Manitoba election: Liberals' fiscal plan includes deficits, excludes cost of promises

Manitoba Liberal Leader Rana Bokhari says her party's fiscal plan calls for a $141-million surplus by the end of its mandate if elected next month, but that plan currently does not include the costs of the party's election promises.

Plan does not include cost of campaign promises yet because there are more to come, party says

RAW: Rana Bokhari promises 'discipline,' transparent budget if elected next Manitoba premier

7 years ago
Duration 1:35
The Manitoba Liberal Party is promising to pay for its own election promises without raising taxes by running deficits, but Leader Rana Bokhari said the party would work on reducing the deficit.

Manitoba Liberal Leader Rana Bokhari says her party's fiscal plan calls for a $141-million surplus by 2021-22 — but that doesn't include the cost of their election promises.

The Liberals' long-term budget projections, provided to media on Monday, show an $11-million surplus in the 2020-21 fiscal year and a surplus of $141 million by 2021-22. However, the party acknowledged those projections do not include the cost of its promises, which their own estimates peg at $142.9 million by the 2020-21 fiscal year.

"Bottom line is yes, we will run deficits, but those will get progressively smaller over the course of time until we are in surplus," Bokhari told reporters at her campaign headquarters in Winnipeg.

When asked about why the Liberals' projections do not include the costs of the election commitments, the party said they haven't finished making all their promises yet.

"They gave you a sheet that's all costed out.… We're saying that sheet that you have in hand does not include our promises that are $144 [million] first year, and they will progress," Bokhari said.

"This is about the plan. We're planning on controlling government spending."

Without factoring in the costs of their promises, the Liberal financial plan predicts:

  • $550-million deficit in 2016-17.
  • $432-million deficit in 2017-18.
  • $286-million deficit in 2018-19.
  • $163-million deficit in 2019-20.
  • $11-million surplus in 2020-21.
  • $141-million surplus in 2021-22.

However, in a separate document, the Liberals listed the costs of their election commitments (which aren't included in the above figures) as:

  • $143.9 million in 2016-17.
  • $98.9 million in 2017-18.
  • $113.9 million in 2018-19.
  • $128.9 million in 2019-20.
  • $142.9 million in 2020-21.

The cost of election promises includes projected savings of $70 million from a new provincial stroke unit. There was no estimate for the cost of the election promises by 2021-22.

"Currently, Liberal promises add up to $144 million in Year 1 and the core deficit is estimated at $646 million, and we will begin with an $800-million deficit in Year 1 and reduce it between $150 [million] and $200 million each and every year and balance within five or six years," Bokhari said.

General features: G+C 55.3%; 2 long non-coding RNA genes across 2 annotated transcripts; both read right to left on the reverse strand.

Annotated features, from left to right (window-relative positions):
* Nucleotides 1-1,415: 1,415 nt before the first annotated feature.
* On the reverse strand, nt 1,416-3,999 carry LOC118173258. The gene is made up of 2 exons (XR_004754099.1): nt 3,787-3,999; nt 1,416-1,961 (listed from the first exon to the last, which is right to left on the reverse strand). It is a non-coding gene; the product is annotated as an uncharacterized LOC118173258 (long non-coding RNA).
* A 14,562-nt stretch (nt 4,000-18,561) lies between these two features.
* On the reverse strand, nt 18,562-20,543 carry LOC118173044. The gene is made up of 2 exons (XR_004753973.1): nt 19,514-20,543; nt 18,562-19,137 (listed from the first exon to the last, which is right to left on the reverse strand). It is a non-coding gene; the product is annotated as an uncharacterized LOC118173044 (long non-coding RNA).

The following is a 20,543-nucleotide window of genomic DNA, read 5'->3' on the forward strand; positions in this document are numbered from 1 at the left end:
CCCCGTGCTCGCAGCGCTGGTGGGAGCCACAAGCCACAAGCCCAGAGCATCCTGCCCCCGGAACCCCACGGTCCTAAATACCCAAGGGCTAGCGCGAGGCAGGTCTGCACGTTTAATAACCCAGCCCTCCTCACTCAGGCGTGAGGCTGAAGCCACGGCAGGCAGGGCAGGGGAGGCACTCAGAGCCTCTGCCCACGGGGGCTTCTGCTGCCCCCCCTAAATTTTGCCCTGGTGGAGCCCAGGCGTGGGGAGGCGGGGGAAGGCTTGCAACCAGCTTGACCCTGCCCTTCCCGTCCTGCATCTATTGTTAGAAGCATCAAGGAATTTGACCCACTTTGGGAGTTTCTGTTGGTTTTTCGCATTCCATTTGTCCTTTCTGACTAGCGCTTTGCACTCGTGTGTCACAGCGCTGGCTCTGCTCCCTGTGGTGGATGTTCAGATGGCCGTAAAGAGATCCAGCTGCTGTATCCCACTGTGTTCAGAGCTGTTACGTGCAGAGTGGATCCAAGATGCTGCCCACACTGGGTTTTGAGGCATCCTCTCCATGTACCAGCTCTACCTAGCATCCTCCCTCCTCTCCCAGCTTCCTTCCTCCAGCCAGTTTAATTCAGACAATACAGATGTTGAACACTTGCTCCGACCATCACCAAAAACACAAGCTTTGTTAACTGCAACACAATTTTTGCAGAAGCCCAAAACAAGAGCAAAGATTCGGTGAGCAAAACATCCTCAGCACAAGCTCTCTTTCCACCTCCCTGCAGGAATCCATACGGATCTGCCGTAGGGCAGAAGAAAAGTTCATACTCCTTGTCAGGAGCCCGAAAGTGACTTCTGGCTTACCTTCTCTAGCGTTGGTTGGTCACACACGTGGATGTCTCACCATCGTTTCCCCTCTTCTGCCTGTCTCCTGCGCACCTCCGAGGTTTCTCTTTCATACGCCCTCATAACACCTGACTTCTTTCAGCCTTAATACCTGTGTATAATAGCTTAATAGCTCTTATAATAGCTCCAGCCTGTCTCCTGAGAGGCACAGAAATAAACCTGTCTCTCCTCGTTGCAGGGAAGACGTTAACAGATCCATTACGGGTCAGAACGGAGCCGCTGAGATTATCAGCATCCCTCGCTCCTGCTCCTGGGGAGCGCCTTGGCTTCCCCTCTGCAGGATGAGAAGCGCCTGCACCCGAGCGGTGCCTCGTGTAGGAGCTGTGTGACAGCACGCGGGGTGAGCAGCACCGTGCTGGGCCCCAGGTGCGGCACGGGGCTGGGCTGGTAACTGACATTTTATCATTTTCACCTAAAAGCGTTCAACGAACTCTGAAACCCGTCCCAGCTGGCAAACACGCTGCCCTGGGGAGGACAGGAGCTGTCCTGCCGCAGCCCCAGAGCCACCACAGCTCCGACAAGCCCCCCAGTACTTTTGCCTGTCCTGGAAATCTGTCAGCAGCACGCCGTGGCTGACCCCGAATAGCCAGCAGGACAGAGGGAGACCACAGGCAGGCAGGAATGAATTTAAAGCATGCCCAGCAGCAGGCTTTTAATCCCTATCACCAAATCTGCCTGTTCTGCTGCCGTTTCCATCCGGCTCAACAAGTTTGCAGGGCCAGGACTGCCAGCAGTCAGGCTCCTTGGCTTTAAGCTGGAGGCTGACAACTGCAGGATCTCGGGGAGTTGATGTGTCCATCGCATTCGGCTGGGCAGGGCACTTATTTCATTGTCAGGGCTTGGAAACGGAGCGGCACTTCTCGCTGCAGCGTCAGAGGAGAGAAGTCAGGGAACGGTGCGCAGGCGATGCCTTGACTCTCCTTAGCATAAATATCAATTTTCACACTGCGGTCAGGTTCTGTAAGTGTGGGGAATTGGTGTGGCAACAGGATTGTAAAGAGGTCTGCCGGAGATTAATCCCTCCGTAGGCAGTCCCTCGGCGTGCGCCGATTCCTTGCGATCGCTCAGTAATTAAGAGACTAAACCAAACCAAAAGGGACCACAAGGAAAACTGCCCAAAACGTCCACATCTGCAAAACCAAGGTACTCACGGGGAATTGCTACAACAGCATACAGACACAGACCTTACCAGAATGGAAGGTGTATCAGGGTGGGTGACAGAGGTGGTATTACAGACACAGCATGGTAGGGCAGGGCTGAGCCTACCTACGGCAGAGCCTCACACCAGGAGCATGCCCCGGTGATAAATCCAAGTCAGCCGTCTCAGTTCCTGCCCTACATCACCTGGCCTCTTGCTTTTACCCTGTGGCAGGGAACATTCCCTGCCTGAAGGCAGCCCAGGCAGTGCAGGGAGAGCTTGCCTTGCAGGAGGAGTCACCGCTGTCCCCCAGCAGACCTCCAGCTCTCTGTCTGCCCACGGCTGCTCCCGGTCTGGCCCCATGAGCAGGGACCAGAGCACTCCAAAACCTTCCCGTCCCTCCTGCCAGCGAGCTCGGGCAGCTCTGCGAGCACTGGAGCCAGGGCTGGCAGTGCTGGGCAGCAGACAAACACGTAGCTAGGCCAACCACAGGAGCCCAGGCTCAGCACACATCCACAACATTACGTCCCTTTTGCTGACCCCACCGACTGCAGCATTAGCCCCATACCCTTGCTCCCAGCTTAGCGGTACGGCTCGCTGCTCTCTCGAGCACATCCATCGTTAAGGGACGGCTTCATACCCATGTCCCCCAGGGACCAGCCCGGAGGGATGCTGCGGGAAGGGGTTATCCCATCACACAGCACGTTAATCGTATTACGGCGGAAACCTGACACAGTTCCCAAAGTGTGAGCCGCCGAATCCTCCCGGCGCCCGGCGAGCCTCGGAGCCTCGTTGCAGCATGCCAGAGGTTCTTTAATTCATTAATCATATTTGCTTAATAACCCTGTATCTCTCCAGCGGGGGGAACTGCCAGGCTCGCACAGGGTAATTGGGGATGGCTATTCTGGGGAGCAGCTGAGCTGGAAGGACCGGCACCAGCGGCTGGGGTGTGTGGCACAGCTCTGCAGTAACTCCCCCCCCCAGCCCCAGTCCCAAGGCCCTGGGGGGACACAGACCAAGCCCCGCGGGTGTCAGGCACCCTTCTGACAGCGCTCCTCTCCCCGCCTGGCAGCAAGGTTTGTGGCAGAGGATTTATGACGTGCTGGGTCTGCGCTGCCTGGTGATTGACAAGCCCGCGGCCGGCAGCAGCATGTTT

"I want to make it clear that yes, we have made many announcements, but we have been mindful of the costs of those announcements," she added. "The other parties have far exceeded the pledges that we have made and in many cases, have not put a cost to them at all."

The province is $500 million in deficit, and the NDP government has been hoping to balance the budget by 2020.

'Spending growth will be controlled'

Bokhari said if elected, the Liberals would work with government departments to control spending growth.

"This is not a cut in those departments or even a freeze in spending. It just means that spending growth will be controlled," Bokhari said.

"We will maintain the growth in health spending at four per cent and the growth in education at 2½ per cent and the growth in all other departments at two per cent, which will shave about $200 million off the deficit each year."

The Liberals' fiscal plan also does not include the party's most expensive promise — to eliminate the corporate payroll tax, which is worth $400 million a year. The party says that promise will be phased in once the budget is balanced.

NDP, PCs react to Liberals' plan

The New Democrats criticized the Liberals' plan, pointing out the party initially missed an entire fiscal year in its documents. (The Liberals later issued a revised document adding its budget projections for the 2021-22 fiscal year.)

They've made expensive promises they can't explain or account for,- Manitoba NDP

"The Bokhari Liberal platform is either not thought through or insincere. They've made expensive promises they can't explain or account for, which means they either can't deliver or have no interest in delivering," the NDP said in a statement.

"It appears that the Liberal campaign of the last few months has been nothing but easy sound bites with no substance or commitment behind them and no accountability. In other words, it has been a waste of Manitobans' time. The fiscal plan released today just doesn't make sense."

The Progressive Conservatives also criticized the Manitoba Liberals for not including election promises in their fiscal plan.

"The Liberals do not show how they will pay for any of their $200 million or more in promises, nor do they provide any details on how they would control spending," said the PCs.

"The Liberals are proposing more of the same poor fiscal mismanagement Manitobans have gotten under the NDP. Manitobans deserve a better plan for a better Manitoba.... We are the only party committed to real tax relief for all Manitoba families."

With files from The Canadian Press


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